I was all set to do the second part of a recent two-part blog series on significant weapons in history, when I ran headlong into the “Collector’s Edition” Blu-ray version of Prometheus, a film I not only paid good money to see in the theater last summer, but wrote a glowing review of. There on the four-disk jacket were infamous words: “Questions Will be Answered”.
So, this promise was apparently used as a selling point for the Blu-ray and DVD releases of the product. Digging deeper, it didn’t take long to find out that the theme was even part of the release’s add campaign:
I’m not blaming Alien franchise devotees for being irritated with Prometheus. I dug the movie, but I recognize it ran through a minefield revisiting its canon, and whether Ridley Scott intended it to be a more standalone flick or not, comparisons with the older universe were inevitable. And some of those comparisons would lead to outraged fans.
So no, it’s not fan vitriol that I’m taking issue with. It’s the idea that filmmakers could and should hand us every scrap of detail and answer every hanging question that could possibly occur to us over the course of a movie. I bristle whenever I see thread after thread of outraged “what was up with this?” posts.
Stop it. Just stop it.
Some of the greatest science fiction films of our time were made all the more powerful by the sense of mystery they created, and the product of that mystery was wonder.
People say you couldn’t make 2001: A Space Odyssey in modern Hollywood. They’re absolutely right. Because between the audience bogging down the movie’s various web filaments with threads bemoaning their own confusion, and Hollywood catering to the fear of alienating audiences by releasing increasingly dumber movies–or, in the case of Prometheus, promising the audience to spell everything out for them if they just buy the home version–no wonder it’s so hard to find quality science fiction cinema.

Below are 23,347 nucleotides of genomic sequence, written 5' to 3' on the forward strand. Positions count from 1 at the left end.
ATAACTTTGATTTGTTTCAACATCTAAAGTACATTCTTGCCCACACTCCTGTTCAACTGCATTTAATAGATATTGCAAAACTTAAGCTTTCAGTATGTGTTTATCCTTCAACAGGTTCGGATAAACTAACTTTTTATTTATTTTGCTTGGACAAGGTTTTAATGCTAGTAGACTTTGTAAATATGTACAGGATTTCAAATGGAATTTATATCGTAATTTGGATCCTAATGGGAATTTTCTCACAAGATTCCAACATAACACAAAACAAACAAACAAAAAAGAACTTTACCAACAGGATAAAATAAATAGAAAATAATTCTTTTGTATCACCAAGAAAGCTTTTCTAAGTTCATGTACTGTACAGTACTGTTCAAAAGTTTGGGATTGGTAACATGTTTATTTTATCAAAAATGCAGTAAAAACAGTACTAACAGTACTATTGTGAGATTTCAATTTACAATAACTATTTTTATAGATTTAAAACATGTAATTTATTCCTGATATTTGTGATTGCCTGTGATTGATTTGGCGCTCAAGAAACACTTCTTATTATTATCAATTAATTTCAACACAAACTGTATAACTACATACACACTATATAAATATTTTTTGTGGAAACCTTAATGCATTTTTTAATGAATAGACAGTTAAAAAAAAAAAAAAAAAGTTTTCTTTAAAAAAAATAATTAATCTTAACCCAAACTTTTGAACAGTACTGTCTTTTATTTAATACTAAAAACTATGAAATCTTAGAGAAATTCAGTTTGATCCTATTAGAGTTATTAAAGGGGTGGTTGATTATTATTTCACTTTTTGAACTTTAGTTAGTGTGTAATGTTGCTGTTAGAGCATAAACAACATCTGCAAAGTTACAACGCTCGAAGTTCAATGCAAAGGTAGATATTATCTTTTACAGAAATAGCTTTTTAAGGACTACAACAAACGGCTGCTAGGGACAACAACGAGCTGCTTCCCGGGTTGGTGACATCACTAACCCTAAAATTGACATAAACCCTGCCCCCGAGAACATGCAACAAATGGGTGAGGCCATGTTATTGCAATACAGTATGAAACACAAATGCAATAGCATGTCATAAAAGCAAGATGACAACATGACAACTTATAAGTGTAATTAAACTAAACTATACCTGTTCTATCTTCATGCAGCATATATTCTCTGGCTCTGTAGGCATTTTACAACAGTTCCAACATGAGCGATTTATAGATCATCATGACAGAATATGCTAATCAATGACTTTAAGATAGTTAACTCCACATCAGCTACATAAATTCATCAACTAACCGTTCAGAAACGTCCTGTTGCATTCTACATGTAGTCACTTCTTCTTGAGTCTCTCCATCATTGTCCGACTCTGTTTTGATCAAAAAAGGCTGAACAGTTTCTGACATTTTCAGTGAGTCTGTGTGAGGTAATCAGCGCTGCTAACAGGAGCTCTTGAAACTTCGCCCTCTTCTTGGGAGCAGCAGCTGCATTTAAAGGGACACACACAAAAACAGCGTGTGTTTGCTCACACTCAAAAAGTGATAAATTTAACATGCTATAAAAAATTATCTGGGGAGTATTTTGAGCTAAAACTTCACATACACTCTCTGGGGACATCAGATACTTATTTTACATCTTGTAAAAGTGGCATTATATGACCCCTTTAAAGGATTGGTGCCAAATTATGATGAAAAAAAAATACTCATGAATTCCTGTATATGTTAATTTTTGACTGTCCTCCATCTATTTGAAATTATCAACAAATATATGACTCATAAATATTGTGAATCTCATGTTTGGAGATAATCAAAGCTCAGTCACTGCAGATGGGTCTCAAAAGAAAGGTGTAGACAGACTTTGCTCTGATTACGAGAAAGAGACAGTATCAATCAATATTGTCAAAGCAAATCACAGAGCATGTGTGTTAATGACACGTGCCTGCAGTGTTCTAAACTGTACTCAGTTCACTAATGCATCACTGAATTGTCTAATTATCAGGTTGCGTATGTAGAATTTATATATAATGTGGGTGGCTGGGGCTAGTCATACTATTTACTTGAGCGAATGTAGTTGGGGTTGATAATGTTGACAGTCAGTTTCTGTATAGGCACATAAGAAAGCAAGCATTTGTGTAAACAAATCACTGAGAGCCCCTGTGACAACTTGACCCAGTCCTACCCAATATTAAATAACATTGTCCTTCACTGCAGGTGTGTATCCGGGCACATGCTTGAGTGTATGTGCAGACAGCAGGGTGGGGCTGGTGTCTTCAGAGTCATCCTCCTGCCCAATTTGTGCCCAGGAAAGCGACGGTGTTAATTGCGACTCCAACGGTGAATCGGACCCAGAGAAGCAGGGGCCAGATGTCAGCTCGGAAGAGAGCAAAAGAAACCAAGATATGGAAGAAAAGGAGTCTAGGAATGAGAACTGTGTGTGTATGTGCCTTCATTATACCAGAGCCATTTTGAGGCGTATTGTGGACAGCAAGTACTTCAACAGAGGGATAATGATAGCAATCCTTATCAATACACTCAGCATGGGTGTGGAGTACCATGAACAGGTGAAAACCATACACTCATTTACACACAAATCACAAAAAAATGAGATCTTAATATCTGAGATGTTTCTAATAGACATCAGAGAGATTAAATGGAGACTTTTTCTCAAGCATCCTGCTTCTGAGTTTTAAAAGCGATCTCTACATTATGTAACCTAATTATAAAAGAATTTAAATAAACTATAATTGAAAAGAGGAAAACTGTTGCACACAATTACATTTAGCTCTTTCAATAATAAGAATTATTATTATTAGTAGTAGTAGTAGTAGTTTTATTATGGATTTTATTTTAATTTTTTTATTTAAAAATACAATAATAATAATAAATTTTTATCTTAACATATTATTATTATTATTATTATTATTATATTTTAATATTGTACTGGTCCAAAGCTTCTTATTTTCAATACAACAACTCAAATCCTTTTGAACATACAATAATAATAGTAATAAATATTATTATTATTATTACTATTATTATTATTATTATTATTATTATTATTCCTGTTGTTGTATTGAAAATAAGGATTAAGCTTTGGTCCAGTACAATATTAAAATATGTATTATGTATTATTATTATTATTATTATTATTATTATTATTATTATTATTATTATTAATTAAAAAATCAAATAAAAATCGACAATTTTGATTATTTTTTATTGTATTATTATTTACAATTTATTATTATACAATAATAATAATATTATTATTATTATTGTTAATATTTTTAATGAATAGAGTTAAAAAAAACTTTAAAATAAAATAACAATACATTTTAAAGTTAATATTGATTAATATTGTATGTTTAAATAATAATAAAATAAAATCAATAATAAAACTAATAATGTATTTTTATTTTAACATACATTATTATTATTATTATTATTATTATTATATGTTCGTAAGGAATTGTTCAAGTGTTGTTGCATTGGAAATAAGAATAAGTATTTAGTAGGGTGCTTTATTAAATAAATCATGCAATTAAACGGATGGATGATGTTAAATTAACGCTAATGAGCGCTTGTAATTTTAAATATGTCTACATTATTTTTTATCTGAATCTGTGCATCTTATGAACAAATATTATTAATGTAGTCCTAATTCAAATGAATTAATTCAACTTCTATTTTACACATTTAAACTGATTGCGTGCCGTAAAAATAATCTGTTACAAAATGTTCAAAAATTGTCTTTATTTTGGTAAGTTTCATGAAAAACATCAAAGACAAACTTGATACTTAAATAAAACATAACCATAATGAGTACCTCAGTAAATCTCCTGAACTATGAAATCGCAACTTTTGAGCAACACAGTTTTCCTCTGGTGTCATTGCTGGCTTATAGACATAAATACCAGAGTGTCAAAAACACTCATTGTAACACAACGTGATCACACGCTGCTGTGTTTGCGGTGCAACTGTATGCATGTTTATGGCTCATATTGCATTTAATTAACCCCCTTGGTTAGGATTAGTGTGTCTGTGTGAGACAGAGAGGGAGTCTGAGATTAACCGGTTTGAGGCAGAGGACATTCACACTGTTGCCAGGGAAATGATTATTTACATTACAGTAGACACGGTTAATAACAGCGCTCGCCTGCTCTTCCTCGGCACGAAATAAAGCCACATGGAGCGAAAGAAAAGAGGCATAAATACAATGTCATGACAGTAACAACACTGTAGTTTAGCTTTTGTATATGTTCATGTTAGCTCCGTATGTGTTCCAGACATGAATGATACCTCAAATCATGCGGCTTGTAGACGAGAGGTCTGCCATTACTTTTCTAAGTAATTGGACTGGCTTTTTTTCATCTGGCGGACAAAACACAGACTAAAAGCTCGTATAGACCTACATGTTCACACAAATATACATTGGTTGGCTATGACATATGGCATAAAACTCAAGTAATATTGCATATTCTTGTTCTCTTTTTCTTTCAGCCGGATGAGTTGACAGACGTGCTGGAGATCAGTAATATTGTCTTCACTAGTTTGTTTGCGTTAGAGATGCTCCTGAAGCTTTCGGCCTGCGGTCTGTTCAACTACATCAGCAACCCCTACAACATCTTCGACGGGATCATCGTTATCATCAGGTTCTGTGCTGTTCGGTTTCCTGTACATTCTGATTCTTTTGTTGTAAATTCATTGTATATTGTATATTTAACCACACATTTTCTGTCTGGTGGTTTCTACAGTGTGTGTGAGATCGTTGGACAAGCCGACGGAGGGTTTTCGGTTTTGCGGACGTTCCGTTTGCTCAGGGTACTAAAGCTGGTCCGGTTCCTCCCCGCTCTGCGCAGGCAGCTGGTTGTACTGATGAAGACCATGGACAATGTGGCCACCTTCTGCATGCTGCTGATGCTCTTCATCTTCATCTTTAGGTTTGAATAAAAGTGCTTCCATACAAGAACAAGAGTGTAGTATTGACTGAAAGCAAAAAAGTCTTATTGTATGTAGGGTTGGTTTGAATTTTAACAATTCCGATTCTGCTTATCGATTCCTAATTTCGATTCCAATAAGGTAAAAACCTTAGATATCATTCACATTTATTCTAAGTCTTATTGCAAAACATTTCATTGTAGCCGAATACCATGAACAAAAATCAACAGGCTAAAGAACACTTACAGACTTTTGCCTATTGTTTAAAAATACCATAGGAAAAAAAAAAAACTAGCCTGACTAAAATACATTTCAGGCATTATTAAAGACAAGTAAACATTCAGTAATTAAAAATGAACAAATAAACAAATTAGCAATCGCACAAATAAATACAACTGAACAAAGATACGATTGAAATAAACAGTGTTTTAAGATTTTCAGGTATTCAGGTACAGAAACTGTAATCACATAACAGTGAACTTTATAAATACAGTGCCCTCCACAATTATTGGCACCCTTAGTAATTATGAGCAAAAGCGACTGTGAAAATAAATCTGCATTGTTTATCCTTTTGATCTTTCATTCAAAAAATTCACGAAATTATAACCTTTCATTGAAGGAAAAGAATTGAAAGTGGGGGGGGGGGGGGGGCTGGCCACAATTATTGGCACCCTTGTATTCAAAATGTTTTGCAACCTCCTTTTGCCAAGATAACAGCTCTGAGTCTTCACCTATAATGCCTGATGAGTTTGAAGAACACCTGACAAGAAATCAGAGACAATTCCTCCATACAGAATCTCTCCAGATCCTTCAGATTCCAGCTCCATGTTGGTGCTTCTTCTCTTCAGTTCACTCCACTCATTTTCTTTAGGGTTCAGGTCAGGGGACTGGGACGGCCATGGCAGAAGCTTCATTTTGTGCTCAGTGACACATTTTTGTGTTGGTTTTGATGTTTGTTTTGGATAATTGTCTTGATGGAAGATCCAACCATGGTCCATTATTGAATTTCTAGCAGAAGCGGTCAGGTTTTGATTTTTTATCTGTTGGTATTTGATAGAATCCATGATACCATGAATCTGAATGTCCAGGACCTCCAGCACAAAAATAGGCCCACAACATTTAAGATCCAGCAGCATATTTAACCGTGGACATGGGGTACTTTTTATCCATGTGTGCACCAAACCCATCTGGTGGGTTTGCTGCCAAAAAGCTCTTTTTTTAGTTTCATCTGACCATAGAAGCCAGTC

Good science fiction doesn’t spoon-feed. It invites the sense that we are looking into a Universe, but not seeing all of it–that we are floating in the tale’s corona but can’t always see the planets in its system. I like the unknown because I like looking into it and imagining what is there.
I don’t want a world where the aliens show up in true form at the end of Contact (and I don’t care if you do). I’m not interested in learning why the Engineers created us, then tried to destroy us, then changed their minds. I’m glad when the film doesn’t tell me Deckard is a replicant. I prefer being allowed to wonder.
Instead, I’m left to wonder why that desire has become so passé.